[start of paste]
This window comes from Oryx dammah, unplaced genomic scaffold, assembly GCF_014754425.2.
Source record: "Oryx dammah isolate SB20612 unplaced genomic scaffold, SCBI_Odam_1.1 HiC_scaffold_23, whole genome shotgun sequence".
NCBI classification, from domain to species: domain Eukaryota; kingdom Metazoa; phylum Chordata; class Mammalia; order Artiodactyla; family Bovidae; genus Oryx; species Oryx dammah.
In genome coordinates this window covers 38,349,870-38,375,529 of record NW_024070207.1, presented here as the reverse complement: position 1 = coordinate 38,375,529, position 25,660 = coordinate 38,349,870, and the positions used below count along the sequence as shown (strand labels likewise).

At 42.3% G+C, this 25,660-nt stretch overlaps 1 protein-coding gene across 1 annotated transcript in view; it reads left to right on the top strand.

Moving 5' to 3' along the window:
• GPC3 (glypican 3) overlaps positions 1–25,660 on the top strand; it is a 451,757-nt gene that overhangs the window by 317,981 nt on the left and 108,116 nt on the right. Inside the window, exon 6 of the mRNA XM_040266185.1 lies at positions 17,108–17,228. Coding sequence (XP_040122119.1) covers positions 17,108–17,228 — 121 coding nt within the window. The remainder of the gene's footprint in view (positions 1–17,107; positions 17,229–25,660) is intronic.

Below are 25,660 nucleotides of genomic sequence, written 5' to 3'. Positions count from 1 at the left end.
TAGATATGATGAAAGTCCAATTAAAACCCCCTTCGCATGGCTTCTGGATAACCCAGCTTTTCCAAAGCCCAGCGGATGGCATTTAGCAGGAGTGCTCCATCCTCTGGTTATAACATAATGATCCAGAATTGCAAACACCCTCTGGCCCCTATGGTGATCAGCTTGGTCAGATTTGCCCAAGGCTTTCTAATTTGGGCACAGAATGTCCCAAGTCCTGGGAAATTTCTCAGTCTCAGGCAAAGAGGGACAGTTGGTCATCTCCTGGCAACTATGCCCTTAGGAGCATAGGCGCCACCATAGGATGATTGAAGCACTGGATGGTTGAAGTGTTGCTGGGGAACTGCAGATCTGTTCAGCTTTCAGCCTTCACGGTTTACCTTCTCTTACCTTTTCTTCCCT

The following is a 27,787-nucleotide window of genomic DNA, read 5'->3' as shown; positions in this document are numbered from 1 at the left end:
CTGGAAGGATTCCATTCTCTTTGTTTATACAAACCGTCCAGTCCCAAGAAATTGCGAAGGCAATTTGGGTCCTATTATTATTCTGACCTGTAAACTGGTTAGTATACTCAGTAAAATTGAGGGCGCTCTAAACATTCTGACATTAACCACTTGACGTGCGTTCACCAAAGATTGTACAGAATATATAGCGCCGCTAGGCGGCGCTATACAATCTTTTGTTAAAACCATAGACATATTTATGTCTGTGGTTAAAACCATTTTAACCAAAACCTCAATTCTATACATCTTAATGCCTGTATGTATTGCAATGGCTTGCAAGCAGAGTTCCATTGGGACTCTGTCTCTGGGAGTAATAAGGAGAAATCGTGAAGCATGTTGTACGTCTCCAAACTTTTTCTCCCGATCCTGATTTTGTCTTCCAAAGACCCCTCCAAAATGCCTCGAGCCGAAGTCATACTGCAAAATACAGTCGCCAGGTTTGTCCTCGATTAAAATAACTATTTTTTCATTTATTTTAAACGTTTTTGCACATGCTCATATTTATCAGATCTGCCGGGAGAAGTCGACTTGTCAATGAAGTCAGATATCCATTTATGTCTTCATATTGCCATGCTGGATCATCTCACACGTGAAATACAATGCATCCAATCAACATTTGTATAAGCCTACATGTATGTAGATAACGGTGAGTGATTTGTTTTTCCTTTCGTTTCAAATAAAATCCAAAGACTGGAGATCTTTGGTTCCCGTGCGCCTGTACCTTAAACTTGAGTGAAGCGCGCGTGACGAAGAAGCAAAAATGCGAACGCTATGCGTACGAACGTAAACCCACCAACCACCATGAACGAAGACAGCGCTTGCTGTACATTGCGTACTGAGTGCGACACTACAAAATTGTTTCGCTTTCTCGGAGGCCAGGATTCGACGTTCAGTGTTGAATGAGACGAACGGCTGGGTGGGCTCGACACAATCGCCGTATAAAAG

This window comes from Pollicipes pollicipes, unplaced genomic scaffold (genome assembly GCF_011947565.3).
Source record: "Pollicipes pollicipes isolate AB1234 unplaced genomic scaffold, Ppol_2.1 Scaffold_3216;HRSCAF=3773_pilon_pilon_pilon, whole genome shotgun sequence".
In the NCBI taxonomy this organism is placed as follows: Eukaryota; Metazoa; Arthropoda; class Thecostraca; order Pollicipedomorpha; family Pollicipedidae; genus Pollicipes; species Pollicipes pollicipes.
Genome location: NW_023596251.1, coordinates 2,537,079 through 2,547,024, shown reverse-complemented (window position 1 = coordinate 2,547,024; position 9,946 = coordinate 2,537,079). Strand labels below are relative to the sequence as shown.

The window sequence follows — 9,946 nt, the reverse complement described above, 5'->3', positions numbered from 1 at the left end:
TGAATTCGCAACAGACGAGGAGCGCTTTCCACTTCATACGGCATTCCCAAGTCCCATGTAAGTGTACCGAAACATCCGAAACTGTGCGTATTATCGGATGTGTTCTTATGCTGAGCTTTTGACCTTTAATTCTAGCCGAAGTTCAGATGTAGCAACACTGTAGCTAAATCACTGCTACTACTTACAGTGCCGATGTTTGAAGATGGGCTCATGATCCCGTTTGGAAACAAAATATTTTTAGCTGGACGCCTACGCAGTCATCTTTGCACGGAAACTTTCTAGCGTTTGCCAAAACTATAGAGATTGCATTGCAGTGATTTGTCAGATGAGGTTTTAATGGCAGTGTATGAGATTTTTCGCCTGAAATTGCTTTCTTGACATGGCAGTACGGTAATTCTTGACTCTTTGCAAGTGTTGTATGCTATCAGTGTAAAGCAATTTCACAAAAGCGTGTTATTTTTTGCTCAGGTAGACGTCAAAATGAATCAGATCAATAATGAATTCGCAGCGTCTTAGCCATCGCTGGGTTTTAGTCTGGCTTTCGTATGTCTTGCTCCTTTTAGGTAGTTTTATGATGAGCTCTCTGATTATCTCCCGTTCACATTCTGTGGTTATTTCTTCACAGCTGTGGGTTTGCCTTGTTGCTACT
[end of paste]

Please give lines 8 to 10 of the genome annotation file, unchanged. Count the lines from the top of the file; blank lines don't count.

Below are 25,660 nucleotides of genomic sequence, written 5' to 3'. Positions count from 1 at the left end.
TAGATATGATGAAAGTCCAATTAAAACCCCCTTCGCATGGCTTCTGGATAACCCAGCTTTTCCAAAGCCCAGCGGATGGCATTTAGCAGGAGTGCTCCATCCTCTGGTTATAACATAATGATCCAGAATTGCAAACACCCTCTGGCCCCTATGGTGATCAGCTTGGTCAGATTTGCCCAAGGCTTTCTAATTTGGGCACAGAATGTCCCAAGTCCTGGGAAATTTCTCAGTCTCAGGCAAAGAGGGACAGTTGGTCATCTCCTGGCAACTATGCCCTTAGGAGCATAGGCGCCACCATAGGATGATTGAAGCACTGGATGGTTGAAGTGTTGCTGGGGAACTGCAGATCTGTTCAGCTTTCAGCCTTCACGGTTTACCTTCTCTTACCTTTTCTTCCCT

The following is a 27,787-nucleotide window of genomic DNA, read 5'->3' as shown; positions in this document are numbered from 1 at the left end: